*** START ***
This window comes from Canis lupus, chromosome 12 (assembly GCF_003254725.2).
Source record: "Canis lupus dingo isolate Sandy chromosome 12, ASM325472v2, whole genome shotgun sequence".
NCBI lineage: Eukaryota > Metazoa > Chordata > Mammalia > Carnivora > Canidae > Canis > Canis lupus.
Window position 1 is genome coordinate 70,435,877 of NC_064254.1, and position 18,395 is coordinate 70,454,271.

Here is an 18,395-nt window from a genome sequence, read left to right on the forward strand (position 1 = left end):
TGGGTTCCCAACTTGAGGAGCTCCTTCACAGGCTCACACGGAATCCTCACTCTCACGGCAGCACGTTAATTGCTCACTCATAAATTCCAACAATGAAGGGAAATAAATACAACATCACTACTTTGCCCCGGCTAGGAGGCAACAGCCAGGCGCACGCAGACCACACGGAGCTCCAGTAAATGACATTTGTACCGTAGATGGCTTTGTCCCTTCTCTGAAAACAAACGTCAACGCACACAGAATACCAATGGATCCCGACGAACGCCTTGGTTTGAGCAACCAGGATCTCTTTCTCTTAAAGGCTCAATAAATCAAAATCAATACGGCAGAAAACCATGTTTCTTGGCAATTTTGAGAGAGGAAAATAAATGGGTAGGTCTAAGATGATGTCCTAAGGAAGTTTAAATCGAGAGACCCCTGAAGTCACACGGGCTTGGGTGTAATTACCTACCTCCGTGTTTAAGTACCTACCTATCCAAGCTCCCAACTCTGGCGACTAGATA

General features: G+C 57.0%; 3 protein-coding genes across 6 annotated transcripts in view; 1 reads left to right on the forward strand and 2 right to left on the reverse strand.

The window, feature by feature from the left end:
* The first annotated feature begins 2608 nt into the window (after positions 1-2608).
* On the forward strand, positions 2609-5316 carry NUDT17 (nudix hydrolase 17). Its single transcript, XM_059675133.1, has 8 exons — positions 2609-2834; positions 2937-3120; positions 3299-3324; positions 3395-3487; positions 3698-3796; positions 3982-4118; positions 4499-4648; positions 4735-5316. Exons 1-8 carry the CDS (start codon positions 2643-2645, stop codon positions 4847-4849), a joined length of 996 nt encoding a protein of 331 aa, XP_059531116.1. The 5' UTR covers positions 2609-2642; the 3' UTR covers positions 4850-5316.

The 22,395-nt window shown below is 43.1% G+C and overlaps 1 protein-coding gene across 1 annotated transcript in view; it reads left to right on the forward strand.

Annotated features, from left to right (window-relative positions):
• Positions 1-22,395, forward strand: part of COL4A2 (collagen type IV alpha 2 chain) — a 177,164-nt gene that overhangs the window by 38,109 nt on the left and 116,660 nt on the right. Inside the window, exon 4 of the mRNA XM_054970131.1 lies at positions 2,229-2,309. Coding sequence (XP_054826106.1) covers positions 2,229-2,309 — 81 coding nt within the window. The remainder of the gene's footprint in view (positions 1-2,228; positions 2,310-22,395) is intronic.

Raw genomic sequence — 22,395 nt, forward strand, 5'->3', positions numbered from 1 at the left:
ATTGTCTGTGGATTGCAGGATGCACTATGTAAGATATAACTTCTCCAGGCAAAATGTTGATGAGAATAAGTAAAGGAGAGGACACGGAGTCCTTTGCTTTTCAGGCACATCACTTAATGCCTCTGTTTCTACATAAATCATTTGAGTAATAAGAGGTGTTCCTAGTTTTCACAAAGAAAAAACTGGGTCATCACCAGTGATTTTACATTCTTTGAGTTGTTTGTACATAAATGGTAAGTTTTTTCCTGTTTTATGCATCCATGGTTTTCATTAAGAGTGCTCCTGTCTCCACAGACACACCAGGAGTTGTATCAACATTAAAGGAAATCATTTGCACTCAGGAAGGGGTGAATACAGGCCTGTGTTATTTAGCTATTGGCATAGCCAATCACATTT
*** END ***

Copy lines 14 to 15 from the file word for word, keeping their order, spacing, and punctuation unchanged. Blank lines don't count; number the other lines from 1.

Raw genomic sequence — 22,395 nt, forward strand, 5'->3', positions numbered from 1 at the left:
ATTGTCTGTGGATTGCAGGATGCACTATGTAAGATATAACTTCTCCAGGCAAAATGTTGATGAGAATAAGTAAAGGAGAGGACACGGAGTCCTTTGCTTTTCAGGCACATCACTTAATGCCTCTGTTTCTACATAAATCATTTGAGTAATAAGAGGTGTTCCTAGTTTTCACAAAGAAAAAACTGGGTCATCACCAGTGATTTTACATTCTTTGAGTTGTTTGTACATAAATGGTAAGTTTTTTCCTGTTTTATGCATCCATGGTTTTCATTAAGAGTGCTCCTGTCTCCACAGACACACCAGGAGTTGTATCAACATTAAAGGAAATCATTTGCACTCAGGAAGGGGTGAATACAGGCCTGTGTTATTTAGCTATTGGCATAGCCAATCACATTT